A must see for anyone interested in the gritty historic fabric that was London in the sixties.
A thought provoking and funny (at times) documentary. James Mason makes the narration of the documentary all the better.
In this production you see facets of London life long since forgotten. Street markets and their entertainers, residential slums, you witness the toughness of what it is to be homeless in a time where financial aid was not available as easily as it is today.
The scene of the egg breaking plant was strange at first but it does show the strange sense of humour that people had in this decade. The vibrant mix of people that occupy London is shown fully in the short fifty three minutes.
It can be rather sad at times to see people at their lowest but gratifying to see some of those people trying to make their lives a little better in any way they can.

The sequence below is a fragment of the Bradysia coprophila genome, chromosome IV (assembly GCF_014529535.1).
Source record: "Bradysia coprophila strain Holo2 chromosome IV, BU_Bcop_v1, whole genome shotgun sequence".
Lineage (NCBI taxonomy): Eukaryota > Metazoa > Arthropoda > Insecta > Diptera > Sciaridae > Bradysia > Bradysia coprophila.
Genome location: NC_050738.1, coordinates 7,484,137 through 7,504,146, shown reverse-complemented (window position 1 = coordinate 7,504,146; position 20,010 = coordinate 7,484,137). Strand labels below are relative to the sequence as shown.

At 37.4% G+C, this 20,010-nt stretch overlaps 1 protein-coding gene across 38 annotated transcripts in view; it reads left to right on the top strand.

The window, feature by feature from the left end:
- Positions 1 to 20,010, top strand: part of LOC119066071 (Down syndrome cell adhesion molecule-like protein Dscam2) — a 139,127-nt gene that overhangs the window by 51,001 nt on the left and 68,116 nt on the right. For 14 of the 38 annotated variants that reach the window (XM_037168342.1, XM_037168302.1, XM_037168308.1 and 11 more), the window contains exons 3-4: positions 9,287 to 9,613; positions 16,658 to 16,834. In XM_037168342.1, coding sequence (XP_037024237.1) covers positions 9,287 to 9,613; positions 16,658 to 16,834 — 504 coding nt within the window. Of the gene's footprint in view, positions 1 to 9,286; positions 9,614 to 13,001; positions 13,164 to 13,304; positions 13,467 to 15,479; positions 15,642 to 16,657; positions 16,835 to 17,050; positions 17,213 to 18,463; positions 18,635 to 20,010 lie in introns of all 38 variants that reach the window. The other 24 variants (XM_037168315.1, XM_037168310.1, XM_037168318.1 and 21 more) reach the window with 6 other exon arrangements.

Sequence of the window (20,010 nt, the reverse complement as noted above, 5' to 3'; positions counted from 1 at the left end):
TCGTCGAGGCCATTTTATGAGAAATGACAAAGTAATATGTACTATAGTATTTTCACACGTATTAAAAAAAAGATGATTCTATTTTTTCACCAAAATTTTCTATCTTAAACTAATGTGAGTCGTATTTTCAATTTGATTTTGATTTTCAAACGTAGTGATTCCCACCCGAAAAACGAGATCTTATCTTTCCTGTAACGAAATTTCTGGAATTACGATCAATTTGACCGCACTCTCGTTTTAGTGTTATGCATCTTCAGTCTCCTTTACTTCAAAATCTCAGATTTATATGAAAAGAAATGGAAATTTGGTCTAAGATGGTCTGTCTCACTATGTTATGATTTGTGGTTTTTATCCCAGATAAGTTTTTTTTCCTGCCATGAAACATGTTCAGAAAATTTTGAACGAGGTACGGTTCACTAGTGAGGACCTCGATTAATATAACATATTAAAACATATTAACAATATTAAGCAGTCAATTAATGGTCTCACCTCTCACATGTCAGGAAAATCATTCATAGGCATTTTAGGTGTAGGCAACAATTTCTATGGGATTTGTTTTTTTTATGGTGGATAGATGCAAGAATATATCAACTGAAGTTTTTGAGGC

James Mason makes a valid comment on the new buildings sprouting in and around London and makes the point that the demolition of old buildings is something that should not be mourned as the same fate awaits the new buildings in years to come.
I think in this he meant to say that change is inevitable and can be for the good sometimes. Overall I think the production was excellent, I give it ten out of ten.
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